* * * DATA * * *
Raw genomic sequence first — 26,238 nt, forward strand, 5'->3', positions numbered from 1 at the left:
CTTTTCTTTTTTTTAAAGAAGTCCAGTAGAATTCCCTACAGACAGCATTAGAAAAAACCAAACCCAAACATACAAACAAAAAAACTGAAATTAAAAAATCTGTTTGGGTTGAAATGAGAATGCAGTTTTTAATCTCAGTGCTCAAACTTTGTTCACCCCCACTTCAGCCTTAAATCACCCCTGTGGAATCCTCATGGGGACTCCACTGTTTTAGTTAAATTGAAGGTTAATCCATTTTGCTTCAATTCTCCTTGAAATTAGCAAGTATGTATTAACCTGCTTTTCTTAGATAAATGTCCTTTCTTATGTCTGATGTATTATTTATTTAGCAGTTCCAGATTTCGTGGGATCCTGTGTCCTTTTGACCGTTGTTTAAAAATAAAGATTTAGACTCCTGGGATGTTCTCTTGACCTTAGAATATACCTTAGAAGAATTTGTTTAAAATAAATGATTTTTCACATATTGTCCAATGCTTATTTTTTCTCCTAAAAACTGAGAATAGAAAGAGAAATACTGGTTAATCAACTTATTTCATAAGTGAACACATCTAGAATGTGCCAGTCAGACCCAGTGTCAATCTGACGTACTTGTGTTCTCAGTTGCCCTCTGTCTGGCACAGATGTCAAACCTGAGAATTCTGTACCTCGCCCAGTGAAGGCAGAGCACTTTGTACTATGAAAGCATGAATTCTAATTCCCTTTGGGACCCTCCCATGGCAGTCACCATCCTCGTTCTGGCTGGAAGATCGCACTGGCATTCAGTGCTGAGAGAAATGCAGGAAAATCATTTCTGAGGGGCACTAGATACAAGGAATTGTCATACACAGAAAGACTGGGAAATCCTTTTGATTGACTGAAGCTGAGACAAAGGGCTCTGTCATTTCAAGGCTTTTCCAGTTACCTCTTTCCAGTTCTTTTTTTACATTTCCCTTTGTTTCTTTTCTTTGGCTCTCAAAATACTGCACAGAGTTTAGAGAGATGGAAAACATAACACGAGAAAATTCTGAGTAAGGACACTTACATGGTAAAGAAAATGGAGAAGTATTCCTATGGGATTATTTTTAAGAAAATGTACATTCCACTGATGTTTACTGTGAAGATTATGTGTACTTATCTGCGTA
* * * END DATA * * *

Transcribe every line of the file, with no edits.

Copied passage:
Raw genomic sequence first — 26,238 nt, forward strand, 5'->3', positions numbered from 1 at the left:
CTTTTCTTTTTTTTAAAGAAGTCCAGTAGAATTCCCTACAGACAGCATTAGAAAAAACCAAACCCAAACATACAAACAAAAAAACTGAAATTAAAAAATCTGTTTGGGTTGAAATGAGAATGCAGTTTTTAATCTCAGTGCTCAAACTTTGTTCACCCCCACTTCAGCCTTAAATCACCCCTGTGGAATCCTCATGGGGACTCCACTGTTTTAGTTAAATTGAAGGTTAATCCATTTTGCTTCAATTCTCCTTGAAATTAGCAAGTATGTATTAACCTGCTTTTCTTAGATAAATGTCCTTTCTTATGTCTGATGTATTATTTATTTAGCAGTTCCAGATTTCGTGGGATCCTGTGTCCTTTTGACCGTTGTTTAAAAATAAAGATTTAGACTCCTGGGATGTTCTCTTGACCTTAGAATATACCTTAGAAGAATTTGTTTAAAATAAATGATTTTTCACATATTGTCCAATGCTTATTTTTTCTCCTAAAAACTGAGAATAGAAAGAGAAATACTGGTTAATCAACTTATTTCATAAGTGAACACATCTAGAATGTGCCAGTCAGACCCAGTGTCAATCTGACGTACTTGTGTTCTCAGTTGCCCTCTGTCTGGCACAGATGTCAAACCTGAGAATTCTGTACCTCGCCCAGTGAAGGCAGAGCACTTTGTACTATGAAAGCATGAATTCTAATTCCCTTTGGGACCCTCCCATGGCAGTCACCATCCTCGTTCTGGCTGGAAGATCGCACTGGCATTCAGTGCTGAGAGAAATGCAGGAAAATCATTTCTGAGGGGCACTAGATACAAGGAATTGTCATACACAGAAAGACTGGGAAATCCTTTTGATTGACTGAAGCTGAGACAAAGGGCTCTGTCATTTCAAGGCTTTTCCAGTTACCTCTTTCCAGTTCTTTTTTTACATTTCCCTTTGTTTCTTTTCTTTGGCTCTCAAAATACTGCACAGAGTTTAGAGAGATGGAAAACATAACACGAGAAAATTCTGAGTAAGGACACTTACATGGTAAAGAAAATGGAGAAGTATTCCTATGGGATTATTTTTAAGAAAATGTACATTCCACTGATGTTTACTGTGAAGATTATGTGTACTTATCTGCGTA